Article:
My great-grandmother on my mom’s side lost four brothers on the USS Arizona Dec. 7, 1941; a day that lives on in infamy. So many lives would be forever changed and no one could see how right at that moment.
According to WWII in HD, a program filmed in 2009 with plenty of research backing it up, said approximately 70 million people died during the war years with more than half of that number being civilians. Approximately 14 million U.S. soldiers, marines, sailors and airmen served during the U.S.’s involvement between 1941 and 1945. Of those, approximately 450,000 were killed in action or missing in action with many of them still missing. During the six years of the Nazi Holocaust, approximately 14 million people were murdered; of those about half of them were Jewish.
These are estimates. Actual numbers may be worse. It’s possible that many deaths went unaccounted for; sounds perfectly possible given the scale of the conflict and for how long it went on for. It’s also horrifying to think about. I was born in 1981, about 40 years after the start of WWII for the U.S. I watched that series, WWII in HD, and I couldn’t stop the tears. The hurt, the anger, the hate that it took to reach those numbers is nothing short of astounding. The sacrifices made by so many is also mind blowing.
That’s only WWII. What about WWI? What about Korea and Vietnam? The Vietnam Memorial, The Wall, has etched about 58,000 names, remembering those who gave their lives fighting for out country. All those numbers, the U.S. numbers, combined don’t add up to the loss of life that happened at the hands of brothers, fathers and sons in the U.S. Civil War.
I say numbers but what I mean is…people. Men and women who willing sacrificed for something much greater than themselves. They put their lives on the line for the rest of us. They died so that we may live.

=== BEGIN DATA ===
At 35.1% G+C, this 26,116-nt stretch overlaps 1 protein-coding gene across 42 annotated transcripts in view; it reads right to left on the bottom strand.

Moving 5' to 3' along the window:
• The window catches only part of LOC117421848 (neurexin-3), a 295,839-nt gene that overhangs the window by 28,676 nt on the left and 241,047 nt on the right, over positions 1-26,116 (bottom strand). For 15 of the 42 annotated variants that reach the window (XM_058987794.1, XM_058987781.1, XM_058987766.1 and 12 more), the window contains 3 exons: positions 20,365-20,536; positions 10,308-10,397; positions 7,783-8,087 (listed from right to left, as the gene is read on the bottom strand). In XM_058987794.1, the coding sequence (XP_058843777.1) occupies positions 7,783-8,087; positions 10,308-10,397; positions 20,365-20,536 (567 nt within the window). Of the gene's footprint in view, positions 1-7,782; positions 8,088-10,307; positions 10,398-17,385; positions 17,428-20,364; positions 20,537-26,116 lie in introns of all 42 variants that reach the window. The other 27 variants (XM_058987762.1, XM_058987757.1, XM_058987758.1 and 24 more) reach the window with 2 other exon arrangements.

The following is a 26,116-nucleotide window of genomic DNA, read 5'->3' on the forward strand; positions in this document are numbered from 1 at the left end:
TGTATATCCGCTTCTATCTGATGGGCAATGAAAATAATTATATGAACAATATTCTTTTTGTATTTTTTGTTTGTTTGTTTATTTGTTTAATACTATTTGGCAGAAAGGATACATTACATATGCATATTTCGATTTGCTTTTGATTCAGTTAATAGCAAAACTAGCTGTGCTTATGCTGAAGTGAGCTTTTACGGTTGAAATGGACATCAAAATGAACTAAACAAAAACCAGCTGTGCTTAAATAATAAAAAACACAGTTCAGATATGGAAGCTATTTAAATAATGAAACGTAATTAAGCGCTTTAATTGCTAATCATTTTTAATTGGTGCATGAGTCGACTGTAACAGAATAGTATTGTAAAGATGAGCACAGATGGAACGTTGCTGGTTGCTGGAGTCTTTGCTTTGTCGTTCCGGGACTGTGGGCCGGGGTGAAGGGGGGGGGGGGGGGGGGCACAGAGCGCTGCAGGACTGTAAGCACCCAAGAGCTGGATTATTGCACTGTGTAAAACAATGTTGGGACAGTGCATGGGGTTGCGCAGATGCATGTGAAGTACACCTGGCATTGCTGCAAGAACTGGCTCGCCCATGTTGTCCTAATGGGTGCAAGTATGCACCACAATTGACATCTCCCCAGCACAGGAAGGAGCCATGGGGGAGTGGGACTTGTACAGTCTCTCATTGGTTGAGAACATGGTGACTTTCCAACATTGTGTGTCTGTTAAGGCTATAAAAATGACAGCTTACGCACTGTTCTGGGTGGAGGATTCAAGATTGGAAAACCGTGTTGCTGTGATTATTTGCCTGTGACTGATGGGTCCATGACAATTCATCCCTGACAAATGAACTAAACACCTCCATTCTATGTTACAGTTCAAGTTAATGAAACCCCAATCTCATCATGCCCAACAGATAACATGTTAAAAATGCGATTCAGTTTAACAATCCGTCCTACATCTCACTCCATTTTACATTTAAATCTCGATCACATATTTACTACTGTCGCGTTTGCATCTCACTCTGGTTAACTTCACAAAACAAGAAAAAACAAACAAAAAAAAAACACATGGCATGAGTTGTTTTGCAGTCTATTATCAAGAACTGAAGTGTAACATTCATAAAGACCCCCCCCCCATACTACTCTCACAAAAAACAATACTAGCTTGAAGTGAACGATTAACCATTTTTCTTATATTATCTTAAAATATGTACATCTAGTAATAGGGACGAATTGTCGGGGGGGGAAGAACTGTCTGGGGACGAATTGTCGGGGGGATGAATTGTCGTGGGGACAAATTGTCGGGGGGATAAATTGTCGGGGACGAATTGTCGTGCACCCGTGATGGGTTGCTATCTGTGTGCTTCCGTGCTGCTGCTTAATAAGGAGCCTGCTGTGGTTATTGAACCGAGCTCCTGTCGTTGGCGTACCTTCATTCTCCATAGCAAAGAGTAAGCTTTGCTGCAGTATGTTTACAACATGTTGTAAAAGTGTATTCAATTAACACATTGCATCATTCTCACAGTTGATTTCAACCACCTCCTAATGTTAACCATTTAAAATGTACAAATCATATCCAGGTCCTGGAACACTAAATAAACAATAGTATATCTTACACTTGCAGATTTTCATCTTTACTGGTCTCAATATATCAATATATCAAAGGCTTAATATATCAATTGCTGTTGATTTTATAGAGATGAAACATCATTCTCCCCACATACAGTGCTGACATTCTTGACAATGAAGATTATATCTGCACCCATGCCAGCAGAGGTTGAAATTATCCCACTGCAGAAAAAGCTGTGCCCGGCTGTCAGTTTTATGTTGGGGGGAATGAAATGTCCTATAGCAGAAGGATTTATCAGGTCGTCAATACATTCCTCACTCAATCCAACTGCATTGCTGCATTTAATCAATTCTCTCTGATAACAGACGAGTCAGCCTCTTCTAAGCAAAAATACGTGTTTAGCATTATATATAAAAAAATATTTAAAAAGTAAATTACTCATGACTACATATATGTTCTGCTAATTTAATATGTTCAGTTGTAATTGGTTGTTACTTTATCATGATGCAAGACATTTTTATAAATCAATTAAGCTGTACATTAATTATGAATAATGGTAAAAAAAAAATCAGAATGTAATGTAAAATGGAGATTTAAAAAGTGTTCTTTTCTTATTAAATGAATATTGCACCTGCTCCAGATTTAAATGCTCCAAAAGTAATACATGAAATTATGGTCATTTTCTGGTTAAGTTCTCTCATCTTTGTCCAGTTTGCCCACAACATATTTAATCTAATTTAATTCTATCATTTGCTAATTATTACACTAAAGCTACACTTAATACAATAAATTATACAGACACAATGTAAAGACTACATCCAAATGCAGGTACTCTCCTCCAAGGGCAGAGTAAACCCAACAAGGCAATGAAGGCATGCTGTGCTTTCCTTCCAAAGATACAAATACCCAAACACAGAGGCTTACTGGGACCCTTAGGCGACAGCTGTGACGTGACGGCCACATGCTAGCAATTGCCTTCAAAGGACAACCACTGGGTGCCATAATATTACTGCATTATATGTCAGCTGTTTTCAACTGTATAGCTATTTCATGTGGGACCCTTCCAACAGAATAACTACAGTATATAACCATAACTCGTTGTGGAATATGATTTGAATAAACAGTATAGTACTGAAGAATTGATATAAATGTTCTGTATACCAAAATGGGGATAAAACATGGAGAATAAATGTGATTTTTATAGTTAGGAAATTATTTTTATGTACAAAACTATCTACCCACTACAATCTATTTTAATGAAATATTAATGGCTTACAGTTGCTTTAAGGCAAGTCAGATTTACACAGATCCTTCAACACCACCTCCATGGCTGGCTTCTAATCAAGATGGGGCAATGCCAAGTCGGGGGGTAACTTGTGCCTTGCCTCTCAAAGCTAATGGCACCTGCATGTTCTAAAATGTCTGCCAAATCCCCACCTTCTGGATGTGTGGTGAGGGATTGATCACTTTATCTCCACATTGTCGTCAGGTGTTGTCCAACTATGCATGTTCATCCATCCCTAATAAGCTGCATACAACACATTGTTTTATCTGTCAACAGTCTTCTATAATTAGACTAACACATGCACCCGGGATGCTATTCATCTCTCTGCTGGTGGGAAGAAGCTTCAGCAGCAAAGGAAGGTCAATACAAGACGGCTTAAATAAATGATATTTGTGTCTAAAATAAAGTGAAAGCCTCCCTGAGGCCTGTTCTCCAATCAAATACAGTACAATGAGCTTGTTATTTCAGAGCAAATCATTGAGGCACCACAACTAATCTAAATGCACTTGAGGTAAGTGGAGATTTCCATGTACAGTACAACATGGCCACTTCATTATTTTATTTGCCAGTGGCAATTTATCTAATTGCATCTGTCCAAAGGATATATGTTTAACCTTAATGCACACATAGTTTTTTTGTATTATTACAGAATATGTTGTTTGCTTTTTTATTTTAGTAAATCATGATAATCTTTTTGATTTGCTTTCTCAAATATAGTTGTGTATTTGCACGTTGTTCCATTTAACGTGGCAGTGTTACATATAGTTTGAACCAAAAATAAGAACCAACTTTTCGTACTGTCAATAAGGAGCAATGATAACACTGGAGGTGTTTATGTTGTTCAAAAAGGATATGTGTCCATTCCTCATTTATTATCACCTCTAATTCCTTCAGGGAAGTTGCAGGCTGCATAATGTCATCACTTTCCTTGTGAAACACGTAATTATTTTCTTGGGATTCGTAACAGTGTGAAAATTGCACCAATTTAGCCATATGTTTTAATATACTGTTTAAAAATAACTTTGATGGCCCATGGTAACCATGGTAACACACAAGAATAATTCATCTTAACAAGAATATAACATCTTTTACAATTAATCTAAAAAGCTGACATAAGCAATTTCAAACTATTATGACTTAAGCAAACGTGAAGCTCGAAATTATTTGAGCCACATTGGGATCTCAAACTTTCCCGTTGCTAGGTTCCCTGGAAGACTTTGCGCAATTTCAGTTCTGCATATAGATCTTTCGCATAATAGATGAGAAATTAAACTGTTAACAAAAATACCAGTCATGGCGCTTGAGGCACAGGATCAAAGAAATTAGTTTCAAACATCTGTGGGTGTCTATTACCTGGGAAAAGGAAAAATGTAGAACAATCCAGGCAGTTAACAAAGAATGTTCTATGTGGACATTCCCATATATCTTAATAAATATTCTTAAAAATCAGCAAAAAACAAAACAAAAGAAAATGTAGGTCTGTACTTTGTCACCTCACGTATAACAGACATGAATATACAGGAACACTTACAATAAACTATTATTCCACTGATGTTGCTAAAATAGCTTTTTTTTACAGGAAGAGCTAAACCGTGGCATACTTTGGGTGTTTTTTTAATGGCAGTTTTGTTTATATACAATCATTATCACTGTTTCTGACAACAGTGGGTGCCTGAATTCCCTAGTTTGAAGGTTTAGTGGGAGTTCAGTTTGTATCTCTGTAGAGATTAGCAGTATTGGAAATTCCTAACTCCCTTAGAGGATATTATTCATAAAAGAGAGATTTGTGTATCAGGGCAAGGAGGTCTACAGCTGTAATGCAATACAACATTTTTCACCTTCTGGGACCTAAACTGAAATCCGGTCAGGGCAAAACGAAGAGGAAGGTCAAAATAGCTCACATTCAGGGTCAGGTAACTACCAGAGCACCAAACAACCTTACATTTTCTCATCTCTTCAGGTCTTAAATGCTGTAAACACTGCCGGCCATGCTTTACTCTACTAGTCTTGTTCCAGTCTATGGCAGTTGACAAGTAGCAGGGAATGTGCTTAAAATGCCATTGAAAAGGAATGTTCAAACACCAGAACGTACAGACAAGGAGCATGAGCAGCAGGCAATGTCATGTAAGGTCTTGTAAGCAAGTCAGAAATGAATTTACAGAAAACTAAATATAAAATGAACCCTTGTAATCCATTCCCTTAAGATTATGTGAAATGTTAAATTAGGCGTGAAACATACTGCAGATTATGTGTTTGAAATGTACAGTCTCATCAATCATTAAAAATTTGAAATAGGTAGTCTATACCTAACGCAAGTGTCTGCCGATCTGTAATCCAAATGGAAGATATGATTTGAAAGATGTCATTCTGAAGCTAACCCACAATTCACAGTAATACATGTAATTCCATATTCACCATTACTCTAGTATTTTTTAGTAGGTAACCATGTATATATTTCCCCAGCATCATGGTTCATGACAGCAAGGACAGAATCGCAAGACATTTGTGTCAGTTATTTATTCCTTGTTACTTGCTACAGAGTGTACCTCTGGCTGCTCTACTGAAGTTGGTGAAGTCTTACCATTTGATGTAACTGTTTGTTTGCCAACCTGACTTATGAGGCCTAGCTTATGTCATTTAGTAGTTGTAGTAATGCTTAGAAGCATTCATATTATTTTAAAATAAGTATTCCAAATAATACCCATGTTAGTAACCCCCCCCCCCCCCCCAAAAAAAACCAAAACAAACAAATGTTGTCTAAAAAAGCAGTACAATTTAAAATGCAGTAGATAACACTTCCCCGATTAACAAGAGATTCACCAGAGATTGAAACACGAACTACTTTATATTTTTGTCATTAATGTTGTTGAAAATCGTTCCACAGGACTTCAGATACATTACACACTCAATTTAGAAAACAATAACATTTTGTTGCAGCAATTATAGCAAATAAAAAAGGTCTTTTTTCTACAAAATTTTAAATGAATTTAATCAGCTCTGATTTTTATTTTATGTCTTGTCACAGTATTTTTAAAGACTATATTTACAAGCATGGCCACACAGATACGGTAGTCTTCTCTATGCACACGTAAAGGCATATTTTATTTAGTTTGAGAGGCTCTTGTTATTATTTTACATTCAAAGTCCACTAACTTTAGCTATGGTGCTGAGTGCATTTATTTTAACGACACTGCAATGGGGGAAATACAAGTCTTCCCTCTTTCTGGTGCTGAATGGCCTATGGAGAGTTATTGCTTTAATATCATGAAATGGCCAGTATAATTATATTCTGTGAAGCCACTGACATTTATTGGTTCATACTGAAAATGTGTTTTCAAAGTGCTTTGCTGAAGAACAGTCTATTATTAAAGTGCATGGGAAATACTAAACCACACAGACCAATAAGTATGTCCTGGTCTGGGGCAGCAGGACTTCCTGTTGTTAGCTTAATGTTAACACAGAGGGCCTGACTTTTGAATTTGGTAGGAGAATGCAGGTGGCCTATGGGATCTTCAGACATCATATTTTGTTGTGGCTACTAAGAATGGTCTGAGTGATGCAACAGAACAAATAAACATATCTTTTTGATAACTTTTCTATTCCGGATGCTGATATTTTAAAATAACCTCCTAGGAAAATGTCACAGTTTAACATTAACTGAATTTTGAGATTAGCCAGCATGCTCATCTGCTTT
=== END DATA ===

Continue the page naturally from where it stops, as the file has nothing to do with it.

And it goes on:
While it’s important to remember and celebrate their lives, lets us not overlook those who served and were fortunate enough to come home. Let us not forget those who are still serving. They are indeed fortunate to come home but rarely do they come home unscathed. Maybe they have all their limbs and even all their fingers and toes, but they are still not always whole. Some scars cannot be seen.
How do you pick up the threads of an old life? How do you go on, when in your heart, you begin to understand, there is no going back? There are some things that time cannot mend. Some hurts that go too deep…that have taken hold. – Frodo Baggins, Return of the King
On this Memorial Day, I want to thank every member of our military for their sacrifice. I am unwilling to subscribe to the saying, “All gave some, some gave all.” I know that may sound bad but it’s because I feel all gave all. Anyone willing to put on a uniform to serve this country is already sacrificing at a level most of us will never understand. Perhaps some are fortunate enough to come home but they didn’t give any less. They still have their battles to fight, demons to wrestle with. Some might not even have the hidden scars the way others do, but again, that doesn’t mean they gave less. As we’re finding out, they even must fight their own government to get the help they so deserve. It simply happens to be that “all” is defined a bit different per person.
I often hear that many veterans are humbled when someone thanks them for their service. They may shy from it. I also often hear that the most important thing for them is to not be forgotten. We forgot our Korean veterans. It’s often referred to as the Forgotten War. How shameful. The politics and the ugliness of war and the public seeing all of that much more than past conflicts contributed to our Vietnam vets being treated poorly or even simply being ignored. Unacceptable.
Memorial Day is not for politics. It’s not for differences in opinion of foreign policy. It’s simply about thanking our veterans and remembering them and their sacrifices. It’s about remembering how much their families and loved ones also sacrificed. It’s a day to remember to not forget. I will not forget.